DbSchema.ServiceTypes.MailingList(Email = email, Name = name)

    let insert cs list =
        let db = DbSchema.GetDataContext(cs)
        list
        |> List.map (fun e -> toDto e.Email e.Name)
        |> db.MailingList.InsertAllOnSubmit
        |> db.DataContext.SubmitChanges

    let delete cs =
        let db = DbSchema.GetDataContext(cs)
        db.MailingList
        |> db.MailingList.DeleteAllOnSubmit
        |> db.DataContext.SubmitChanges

module CsvAccess =
    open FSharp.Data

    type MailingListData = CsvProvider<"mailinglist.csv">

    let readFromCsvFile (fileName:string) = 
        let data = MailingListData.Load(fileName)
        [for row in data.Rows do
            yield { Email = Email row.Email; Name = Name row.Name}]

module Arguments =
    open Argu

    type CliArguments =
        | Import of fileName:string
        | Delete
    with 
        interface IArgParserTemplate with
            member s.Usage = match s with Import _ -> "import csv data" | Delete -> "delete all entries"

    let getCmds args =
        let parser = ArgumentParser.Create<CliArguments>()
        let results = parser.Parse args
        results.GetAllResults()

module Program =
    open FSharp.Configuration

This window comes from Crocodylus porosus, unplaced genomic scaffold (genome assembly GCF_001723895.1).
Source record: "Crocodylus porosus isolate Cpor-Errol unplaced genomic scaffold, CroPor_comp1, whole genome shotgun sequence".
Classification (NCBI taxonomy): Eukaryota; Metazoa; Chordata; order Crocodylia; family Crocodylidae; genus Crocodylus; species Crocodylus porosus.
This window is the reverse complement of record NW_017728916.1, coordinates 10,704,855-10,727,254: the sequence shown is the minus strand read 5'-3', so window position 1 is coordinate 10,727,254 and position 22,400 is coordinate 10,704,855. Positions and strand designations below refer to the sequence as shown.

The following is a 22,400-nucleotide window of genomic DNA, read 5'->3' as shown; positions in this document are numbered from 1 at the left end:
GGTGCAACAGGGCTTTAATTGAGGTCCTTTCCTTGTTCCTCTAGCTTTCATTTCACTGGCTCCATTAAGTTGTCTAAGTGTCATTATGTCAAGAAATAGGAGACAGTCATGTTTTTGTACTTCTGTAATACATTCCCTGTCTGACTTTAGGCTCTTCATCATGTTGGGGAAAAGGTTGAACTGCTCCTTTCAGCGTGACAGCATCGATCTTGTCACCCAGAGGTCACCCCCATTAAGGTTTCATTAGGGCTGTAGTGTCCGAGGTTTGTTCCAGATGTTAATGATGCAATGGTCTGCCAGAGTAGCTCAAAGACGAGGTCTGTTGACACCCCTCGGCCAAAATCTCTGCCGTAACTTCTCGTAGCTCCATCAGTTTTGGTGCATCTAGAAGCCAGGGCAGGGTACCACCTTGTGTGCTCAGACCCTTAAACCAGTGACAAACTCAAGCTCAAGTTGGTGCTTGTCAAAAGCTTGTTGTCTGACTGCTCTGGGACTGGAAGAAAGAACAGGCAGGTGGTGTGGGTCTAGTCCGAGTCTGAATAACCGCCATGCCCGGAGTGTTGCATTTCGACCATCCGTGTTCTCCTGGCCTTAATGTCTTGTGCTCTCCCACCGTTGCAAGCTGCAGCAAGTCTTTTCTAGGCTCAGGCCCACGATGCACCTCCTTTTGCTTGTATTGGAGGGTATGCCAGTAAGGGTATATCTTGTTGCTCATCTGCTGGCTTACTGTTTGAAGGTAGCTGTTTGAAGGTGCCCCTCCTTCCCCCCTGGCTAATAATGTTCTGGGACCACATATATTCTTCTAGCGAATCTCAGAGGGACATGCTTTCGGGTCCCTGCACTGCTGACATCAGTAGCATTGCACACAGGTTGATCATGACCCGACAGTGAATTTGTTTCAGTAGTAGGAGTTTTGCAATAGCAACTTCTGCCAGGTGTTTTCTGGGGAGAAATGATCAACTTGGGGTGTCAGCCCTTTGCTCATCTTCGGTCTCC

open Arguments
    open CsvAccess

    // inject connection srtring
    type Settings = AppSettings<"app.config">
    let private import list = DataAccess.insert Settings.ConnectionStrings.MyMailingListDb list
    let private delete() = DataAccess.delete Settings.ConnectionStrings.MyMailingListDb

    let private handle cmd =
        match cmd with
        | Import fileName -> readFromCsvFile fileName |> import
        | Delete          -> delete()

    let private run args =
        getCmds args
        |> List.iter handle

    [<EntryPoint>]
    let main argv = 
        run argv
        0

Conclusion

We have implemented a simple console application for managing the import of email addresses from a CSV file into a database.

We have used the following type providers

and the library Argu.

The implementation with the help of those libraries is really easy and efficient because we don’t need to write a lot of boiler-plate code.

Also our code is very reliable because the external data is type checked at compile time.

Please note that the application will still crash at run-time if the external data sources do not match the expected structure. Adding run time error handling would be a topic for another article. But concerning reliability at compile time this is probably the best we can get.

The code is available on GitHub.

  • Thanks for the post. Very consice yet powerful introduction to TypeProviders.

    Do CSV files require the header line always or only in the example file used to guide TypeProvider?

    • Hi,

      if the CSV file has no header you can specify the HasHeaders property to false on initialization. Then you can access the columns by Column1 and Column2 like this:

      type MailingListData = CsvProvider<“mailinglist.csv”, HasHeaders = false>

      let readFromCsvFile (fileName:string) =
      let data = MailingListData.Load(fileName)
      [for row in data.Rows do
      yield { Email = Email row.Column1; Name = Name row.Column2}]

      Here: https://fsharp.github.io/FSharp.Data/library/CsvProvider.html you can find more information on the configuration of the CSV Type Provider.

      Sorry for the late reply. Somehow email notification didn’t seem to work.